In a MESFET device of this invention, the substrate is preferably coated with a first doped layer comprised of n+ doped AlGaAs and the first metallic contact electrode is formed on the first doped layer. Also, in spaced adjacent relationship to the first contact electrode, the first doped layer is coated with a second doped layer comprised of n+ doped GaAs, and the first one and the second one of each of the two second metallic contact electrodes are both formed on the second doped layer.

It is distinct feature and advantage of this invention that the alloys of Formula (3) can, if desired, be used in prior art semiconductor device fabrication techniques that have previously been employed in the manufacture of integrated circuits and solid state devices.

(f) Predictable Schottky Barrier Heights

Many two-phase equilibrium systems exist that are derivable from an intermetallic compound of Formula (3) and a substrate comprised of a Formula (2) compound and that corresponds to (i.e., satisfies) the reciprocal system of Formula (4) (after annealing). Whether or not such a reciprocal system exists for any particular species combination of Formula (3) alloy and Formula (2) substrate is readily determined by routine, conventional examination of a phase diagram for such a particular reciprocal system, as those skilled in the art will readily appreciate.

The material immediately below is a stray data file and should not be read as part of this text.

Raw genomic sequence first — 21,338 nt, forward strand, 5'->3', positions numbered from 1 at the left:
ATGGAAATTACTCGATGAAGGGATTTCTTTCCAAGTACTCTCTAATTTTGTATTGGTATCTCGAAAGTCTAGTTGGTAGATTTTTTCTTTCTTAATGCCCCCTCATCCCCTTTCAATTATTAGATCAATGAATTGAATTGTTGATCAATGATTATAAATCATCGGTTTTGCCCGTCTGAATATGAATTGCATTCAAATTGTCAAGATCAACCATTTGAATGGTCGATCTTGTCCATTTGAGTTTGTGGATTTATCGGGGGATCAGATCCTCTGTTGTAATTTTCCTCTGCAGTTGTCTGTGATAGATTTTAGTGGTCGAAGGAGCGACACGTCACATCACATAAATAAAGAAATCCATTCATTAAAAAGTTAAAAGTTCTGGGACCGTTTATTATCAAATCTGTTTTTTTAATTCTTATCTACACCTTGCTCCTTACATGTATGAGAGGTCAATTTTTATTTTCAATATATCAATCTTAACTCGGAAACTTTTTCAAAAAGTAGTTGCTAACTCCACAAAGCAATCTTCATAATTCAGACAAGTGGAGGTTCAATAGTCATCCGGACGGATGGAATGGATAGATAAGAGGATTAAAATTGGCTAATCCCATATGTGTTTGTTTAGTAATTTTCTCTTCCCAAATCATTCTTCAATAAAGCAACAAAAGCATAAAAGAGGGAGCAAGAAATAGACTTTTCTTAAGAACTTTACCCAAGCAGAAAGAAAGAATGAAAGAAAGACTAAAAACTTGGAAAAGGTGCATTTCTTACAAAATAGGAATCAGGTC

The phase equilibria of, for example, a quaternary system such as Ga-Ni-Al-As are more complex than the phase equilibria of a ternary system, such as Ni-Ga-As, Al-As-Ga, Al-Ga-Ni, or Ni-Al-As. However, GaAs and AlAs are known to be highly stable thermodynamically (i.e., they have large negative Gibbs energies of formation). Moreover, evaluation shows that they form a series of solid solutions. Most of the B2 phases are also rather stable thermodynamically and many of them appear to form continuous solid solutions. Since the lattice parameters of NiGa and NiAl are nearly the same, they are capable of forming a series of continuous solid solutions. A two-phase equilibrium exists between Ni(GaAl) and (GaAl)As in the exemplary quaternary system. In essence, there exists a reciprocal system consisting of GaAs-NiGa-NiAl-AlAs for a Formula (7) subclass and a GaAs substrate. Accordingly, it is necessary to deal only with the thermodynamics and kinetics of this portion of the complete quaternary Ga-Ni-Al-As system which is shown the schematic diagram of FIG. 5. The FIG. 5 diagram shows that the reciprocal system GaAs-NiGa-NiAl-AlAs is an isoplethal section of a Ni-Al-Ga-As quaternary. In FIG. 5, irrelevant binary intermetallic compounds are omitted for the purpose of clarity.